Candidates with only a high school diploma are common in the workforce. Does it change the way you need to conduct background checks? Here are some things to consider.
More than half of employers still screen job candidates by their Grade Point Average (GPA). Should you? Find out what you should consider when deciding whether to ask candidates for their GPA and how including Education Verification in your background check can help you make informed hiring decisions.
When employers are considering new candidates for job positions, they may run into questions concerning GPAs—questions that candidates may have, too:
- Should a GPA be included on a resume or job application?
- Does a GPA matter for getting a job?
- How important is a GPA?
The answers, of course, depend on several criteria, including your company’s hiring policy, the hiring circumstances, and the types of positions for which you’re hiring.
Some companies have already taken a stance about the importance of asking for GPAs. Nearly a decade ago, Google’s Senior VP of People Operations boldly stated that GPAs are essentially useless information, as it doesn’t relate to anyone’s overall success in their job and at the company. While this decision may work for some companies, it may not work for all.
In fact, nearly 57% of employers still screen candidates by their GPA. While this is a significant decrease from 2019 (73.3%) and 2020 (63%), it still accounts for more than half of employers that still deem this information necessary during the screening process.
So, should you ask candidates for their GPAs when applying for jobs at your company? Here are some circumstances you may want to consider.
If You’re Hiring For Internships
Many employers participate in internship programs where they hire candidates who are typically still in school working toward their degree or certificate. This is usually a temporary hire—paid or unpaid—to give students an opportunity to get real-life work experience in a particular field or trade. Internships also create opportunities to train and prepare interns for a full-time position at the company or elsewhere upon completion of their education.
Because internship candidates may have minimal (or no) work experience, their GPA may be one of the few indicators or reflections of their qualifications and work ethic. Setting a GPA threshold can help narrow down the pool of candidates who may be considered more qualified.
However, in these instances, employers may also want to consider additional factors such as:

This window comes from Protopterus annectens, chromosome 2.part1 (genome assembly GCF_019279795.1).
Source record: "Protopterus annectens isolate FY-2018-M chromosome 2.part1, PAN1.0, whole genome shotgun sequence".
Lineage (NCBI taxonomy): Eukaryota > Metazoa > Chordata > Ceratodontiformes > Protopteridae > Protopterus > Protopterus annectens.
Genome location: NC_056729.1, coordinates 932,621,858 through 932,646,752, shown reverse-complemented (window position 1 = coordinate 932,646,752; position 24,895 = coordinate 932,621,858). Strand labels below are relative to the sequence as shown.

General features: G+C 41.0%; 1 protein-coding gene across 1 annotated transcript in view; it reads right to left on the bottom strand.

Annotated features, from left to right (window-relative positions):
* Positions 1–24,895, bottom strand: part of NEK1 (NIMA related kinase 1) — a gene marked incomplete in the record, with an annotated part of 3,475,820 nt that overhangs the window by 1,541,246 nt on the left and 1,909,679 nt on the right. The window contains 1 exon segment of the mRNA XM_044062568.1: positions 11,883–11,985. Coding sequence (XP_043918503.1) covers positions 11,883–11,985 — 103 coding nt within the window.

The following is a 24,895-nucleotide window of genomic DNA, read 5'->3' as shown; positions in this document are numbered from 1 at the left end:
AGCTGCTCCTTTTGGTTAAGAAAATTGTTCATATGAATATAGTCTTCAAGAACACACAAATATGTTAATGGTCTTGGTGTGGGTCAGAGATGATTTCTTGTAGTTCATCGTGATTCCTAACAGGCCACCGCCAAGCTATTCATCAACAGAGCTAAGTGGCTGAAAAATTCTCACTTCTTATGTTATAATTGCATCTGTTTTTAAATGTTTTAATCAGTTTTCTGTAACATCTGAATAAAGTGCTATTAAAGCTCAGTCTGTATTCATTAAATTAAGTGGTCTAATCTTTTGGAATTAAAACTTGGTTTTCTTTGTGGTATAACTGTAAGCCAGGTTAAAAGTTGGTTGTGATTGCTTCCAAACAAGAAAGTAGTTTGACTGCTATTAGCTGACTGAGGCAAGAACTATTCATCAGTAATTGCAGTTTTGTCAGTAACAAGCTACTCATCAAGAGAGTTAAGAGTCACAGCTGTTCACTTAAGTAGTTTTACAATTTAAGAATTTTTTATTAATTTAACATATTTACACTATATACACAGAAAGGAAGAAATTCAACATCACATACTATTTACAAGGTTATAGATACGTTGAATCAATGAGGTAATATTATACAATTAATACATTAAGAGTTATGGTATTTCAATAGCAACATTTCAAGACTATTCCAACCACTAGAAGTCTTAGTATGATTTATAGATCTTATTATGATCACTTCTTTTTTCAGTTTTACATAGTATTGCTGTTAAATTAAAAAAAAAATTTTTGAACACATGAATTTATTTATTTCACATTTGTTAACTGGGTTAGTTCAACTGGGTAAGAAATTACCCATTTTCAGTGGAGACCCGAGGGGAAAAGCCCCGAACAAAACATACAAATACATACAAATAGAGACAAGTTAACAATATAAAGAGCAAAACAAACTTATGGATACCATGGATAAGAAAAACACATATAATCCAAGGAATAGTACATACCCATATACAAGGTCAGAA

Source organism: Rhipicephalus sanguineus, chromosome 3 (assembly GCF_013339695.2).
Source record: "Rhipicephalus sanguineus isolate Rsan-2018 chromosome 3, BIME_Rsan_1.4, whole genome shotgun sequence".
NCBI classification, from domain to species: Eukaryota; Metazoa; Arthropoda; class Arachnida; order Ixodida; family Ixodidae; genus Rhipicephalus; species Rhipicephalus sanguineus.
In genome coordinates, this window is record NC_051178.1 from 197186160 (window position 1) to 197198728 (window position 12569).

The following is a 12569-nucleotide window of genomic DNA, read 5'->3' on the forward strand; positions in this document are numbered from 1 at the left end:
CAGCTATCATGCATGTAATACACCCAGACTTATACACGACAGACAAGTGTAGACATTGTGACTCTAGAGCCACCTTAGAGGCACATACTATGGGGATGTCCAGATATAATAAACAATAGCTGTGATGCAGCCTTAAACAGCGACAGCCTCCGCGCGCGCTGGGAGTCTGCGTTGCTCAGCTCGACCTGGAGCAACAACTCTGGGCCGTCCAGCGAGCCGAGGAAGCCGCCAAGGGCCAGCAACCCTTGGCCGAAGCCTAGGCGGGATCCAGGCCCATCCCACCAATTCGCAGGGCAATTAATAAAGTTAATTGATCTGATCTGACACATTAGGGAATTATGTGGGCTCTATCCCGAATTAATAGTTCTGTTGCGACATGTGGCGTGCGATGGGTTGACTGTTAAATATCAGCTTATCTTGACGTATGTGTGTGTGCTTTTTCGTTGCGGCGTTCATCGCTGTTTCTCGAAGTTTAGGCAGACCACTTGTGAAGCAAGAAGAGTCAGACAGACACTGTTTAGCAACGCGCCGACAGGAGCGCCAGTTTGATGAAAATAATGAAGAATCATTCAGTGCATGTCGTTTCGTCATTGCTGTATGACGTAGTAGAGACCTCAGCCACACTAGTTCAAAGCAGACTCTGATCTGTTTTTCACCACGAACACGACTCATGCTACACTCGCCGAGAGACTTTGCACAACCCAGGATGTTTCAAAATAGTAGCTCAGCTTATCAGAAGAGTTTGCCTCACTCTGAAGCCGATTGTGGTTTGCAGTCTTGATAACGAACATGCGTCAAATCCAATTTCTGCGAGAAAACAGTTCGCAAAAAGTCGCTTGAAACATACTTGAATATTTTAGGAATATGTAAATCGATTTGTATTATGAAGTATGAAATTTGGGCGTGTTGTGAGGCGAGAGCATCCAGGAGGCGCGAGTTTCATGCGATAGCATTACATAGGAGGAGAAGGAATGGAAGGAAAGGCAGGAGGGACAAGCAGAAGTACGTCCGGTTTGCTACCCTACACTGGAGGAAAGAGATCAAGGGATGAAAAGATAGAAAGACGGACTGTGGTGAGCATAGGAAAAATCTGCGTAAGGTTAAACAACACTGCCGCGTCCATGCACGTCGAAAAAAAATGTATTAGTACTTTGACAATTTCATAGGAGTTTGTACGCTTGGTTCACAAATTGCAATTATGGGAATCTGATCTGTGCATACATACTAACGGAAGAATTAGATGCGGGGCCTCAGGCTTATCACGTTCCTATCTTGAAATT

- Personal and educational achievements
- Participation in organizations (school, professional, or community)
- Personal or professional references
- Cover letter, and more
Ultimately, deciding whether to ask for a GPA when hiring for internships, and its relative importance for consideration of a position, is up to each company. However, to eliminate confusion among candidates who aren’t sure whether to include their GPA, make it a point to communicate whether you want that information on their application and/or resume.
If You’re Hiring For Entry-level Positions
Like internships, candidates applying for entry-level positions may also not have a lot of professional work experience. In many instances, employers seeking to hire for these types of positions may be looking for candidates who have recently graduated from college, completed training in their field, or have very few years of work experience—anywhere from one to three years. With these hires, companies may also be more willing to invest in training to help them grow in their position and/or gain professional experience.
With minimal work experience to review and consider, you may find that a GPA is helpful in hiring for entry-level positions and narrowing down the pool of qualified candidates. That’s because it can speak to desirable traits in a candidate, such as work ethic, organization, and effort.
Also, similar to internship positions, employers may also want to consider additional information provided on candidates’ resumes, cover letters, and job applications to make the most informed screening and hiring decisions. Once you decide whether candidates’ GPAs are relevant to the positions you’re hiring for, be sure to clearly state that you want it included in their application.